Mirjana Curic-Bawden is the principal scientist from the commercial yogurt making microbe manufacturer Christian Hansen. Marketed as "friendly" bacteria that aid digestion, probiotics are live cultures said to benefit gastrointestinal health. But, from the US, she told Nine to Noon while all probiotics are live cultures, not all live cultures are probiotics.
Read an edited excerpt of the interview below:
Do you need two specific types of bacteria for yoghurt to be probiotic?
You need additional species in there and my understanding is that in New Zealand and Australia you have a little bit more of a regulated market and you have products that are real probiotics. You have a comprehensive guideline on the labelling, so that really helps. Here there is lots of confusion because the true probiotic definition and regulation do not match in some of the countries. Probiotics are a live micro-organisms when administered an adequate amount. It has to be a specific strain. The probiotics have their own names and they have clinical research behind them so you can actually say something about their beneficial effects.
What is the actual definition of a probiotic? When you’ve explained what needs to be present, is it the fact that they’re living and that they have health benefits?
Yes, it needs to have an adequate amount of health benefits. Typically you have to consume 1-10 billion cells of that specific probiotic to feel the benefits. It is easy (for some of the strains) to deliver that in one serving of yoghurt.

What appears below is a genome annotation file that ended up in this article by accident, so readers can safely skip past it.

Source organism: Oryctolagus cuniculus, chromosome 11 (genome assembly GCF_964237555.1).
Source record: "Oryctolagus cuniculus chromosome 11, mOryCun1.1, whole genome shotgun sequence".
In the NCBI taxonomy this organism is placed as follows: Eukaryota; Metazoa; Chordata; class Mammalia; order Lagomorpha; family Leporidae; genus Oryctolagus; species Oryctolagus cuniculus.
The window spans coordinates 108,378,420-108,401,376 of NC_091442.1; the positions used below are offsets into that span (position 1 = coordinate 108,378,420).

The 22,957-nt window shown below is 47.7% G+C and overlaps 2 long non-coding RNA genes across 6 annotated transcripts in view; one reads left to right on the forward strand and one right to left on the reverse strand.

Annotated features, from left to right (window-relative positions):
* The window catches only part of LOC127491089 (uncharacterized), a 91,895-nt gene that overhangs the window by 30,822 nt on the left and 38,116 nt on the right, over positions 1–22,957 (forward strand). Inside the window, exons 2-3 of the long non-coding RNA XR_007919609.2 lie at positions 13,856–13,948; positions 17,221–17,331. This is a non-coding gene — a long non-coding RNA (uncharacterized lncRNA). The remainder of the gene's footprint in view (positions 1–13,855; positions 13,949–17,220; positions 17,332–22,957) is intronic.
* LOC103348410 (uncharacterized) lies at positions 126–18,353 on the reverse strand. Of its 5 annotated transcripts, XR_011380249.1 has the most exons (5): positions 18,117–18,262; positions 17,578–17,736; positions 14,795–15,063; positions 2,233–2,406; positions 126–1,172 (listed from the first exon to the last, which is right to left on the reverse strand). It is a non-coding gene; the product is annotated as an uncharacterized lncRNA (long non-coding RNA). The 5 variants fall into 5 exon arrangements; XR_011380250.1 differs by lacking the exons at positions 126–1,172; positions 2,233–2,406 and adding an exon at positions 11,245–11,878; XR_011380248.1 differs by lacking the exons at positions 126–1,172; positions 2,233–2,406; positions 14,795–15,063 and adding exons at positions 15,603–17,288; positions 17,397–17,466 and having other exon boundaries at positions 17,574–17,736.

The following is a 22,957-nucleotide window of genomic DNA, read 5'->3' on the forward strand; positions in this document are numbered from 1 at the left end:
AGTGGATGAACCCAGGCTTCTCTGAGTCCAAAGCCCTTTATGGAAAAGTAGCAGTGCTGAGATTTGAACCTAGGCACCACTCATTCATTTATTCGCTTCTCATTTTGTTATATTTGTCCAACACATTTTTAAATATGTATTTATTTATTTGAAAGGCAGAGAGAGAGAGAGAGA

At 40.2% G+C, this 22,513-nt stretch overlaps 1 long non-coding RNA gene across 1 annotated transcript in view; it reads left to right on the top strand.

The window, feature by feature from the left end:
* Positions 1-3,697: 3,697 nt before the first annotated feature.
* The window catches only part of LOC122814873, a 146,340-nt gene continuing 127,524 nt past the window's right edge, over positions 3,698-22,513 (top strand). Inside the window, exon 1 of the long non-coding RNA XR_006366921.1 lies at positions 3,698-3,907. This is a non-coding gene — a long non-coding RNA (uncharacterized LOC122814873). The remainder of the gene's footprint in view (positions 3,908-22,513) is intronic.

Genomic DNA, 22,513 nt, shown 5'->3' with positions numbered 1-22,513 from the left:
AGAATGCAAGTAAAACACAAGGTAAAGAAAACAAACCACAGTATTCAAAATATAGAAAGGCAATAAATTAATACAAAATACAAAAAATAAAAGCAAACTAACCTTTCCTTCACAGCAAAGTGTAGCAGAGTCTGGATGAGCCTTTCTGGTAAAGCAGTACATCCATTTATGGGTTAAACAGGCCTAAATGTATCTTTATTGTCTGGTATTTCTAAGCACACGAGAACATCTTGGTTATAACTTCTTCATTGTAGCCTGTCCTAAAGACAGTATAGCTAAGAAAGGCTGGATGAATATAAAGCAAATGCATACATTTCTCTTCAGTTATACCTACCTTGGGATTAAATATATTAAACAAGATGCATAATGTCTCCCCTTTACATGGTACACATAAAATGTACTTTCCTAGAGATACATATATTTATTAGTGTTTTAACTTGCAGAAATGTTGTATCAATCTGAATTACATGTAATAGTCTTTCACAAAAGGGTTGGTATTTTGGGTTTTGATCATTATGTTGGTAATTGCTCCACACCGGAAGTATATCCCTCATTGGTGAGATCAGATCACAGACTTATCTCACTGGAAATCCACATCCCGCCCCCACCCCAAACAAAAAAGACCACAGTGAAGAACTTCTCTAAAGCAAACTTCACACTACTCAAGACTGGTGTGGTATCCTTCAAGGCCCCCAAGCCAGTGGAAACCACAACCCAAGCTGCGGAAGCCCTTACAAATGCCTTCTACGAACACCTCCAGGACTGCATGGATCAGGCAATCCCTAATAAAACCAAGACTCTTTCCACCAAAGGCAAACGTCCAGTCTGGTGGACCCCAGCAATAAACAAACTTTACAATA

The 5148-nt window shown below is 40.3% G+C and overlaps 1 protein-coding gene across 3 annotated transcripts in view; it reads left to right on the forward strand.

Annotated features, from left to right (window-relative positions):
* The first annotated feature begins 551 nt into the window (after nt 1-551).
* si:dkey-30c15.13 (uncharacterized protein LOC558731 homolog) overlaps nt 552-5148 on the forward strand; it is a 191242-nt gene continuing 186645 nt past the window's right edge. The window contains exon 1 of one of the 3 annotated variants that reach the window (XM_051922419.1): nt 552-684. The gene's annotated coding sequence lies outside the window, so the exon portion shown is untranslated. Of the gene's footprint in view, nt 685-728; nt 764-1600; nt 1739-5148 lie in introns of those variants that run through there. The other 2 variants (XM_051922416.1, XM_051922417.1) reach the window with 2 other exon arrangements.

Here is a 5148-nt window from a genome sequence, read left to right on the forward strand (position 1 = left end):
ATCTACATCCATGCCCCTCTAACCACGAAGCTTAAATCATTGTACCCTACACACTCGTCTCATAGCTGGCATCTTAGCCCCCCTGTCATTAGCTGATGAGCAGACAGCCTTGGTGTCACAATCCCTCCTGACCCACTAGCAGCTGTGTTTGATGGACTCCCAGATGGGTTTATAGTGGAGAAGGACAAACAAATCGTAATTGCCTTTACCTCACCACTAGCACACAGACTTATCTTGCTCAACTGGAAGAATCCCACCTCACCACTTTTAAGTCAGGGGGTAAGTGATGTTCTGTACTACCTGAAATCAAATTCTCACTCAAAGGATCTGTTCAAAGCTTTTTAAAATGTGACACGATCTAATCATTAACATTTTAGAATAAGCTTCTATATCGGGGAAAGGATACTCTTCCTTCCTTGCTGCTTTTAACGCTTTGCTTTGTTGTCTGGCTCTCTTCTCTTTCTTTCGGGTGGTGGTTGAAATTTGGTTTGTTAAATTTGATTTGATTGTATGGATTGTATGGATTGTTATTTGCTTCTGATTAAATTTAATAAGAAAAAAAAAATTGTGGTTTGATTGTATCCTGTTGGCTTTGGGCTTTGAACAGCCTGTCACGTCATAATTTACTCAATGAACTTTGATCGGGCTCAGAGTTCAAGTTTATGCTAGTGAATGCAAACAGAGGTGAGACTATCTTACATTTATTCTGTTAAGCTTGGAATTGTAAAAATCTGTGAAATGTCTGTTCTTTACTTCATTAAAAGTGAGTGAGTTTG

If it’s yoghurt that’s not probiotic, does it have health benefits?
It helps digestion of lactose and that’s the only benefit. There is some emerging evidence around diabetes, but I am not sure if it is related to specific yoghurt culture or not, so there is really no science to back the benefits of yoghurt itself other than the digestion of lactose.
What are the verifiable benefits of the probiotics?
Probiotics also help with lactose digestion and probiotics typically survive the passage through the digestive system. Some strains trigger a better immune response and there is clinical documentation behind this. It also offers some health regularity. Some would prevent intestinal disturbances… Probiotics cannot cure the disease, but they will help with antibiotics associated with diarrhea.
There is a lot of research about how our modern diets perhaps have resulted in a reduction in the variety of bacteria in the gut. Is it true that a very broad variety of bacteria in the gut is overall likely to have health benefits?
We can lose some of this beneficial bacteria over time due to antibiotics used or medication or travelling or aging and probiotics will not contribute to diversity but it will help with some of the activities of the microflora in our guts in combination with, for example, the consumption of fibres, as some yoghurts contain prebiotics, which are fibres, and probiotics and that also helps intestinal health and formation of the right compounds to keep our system healthy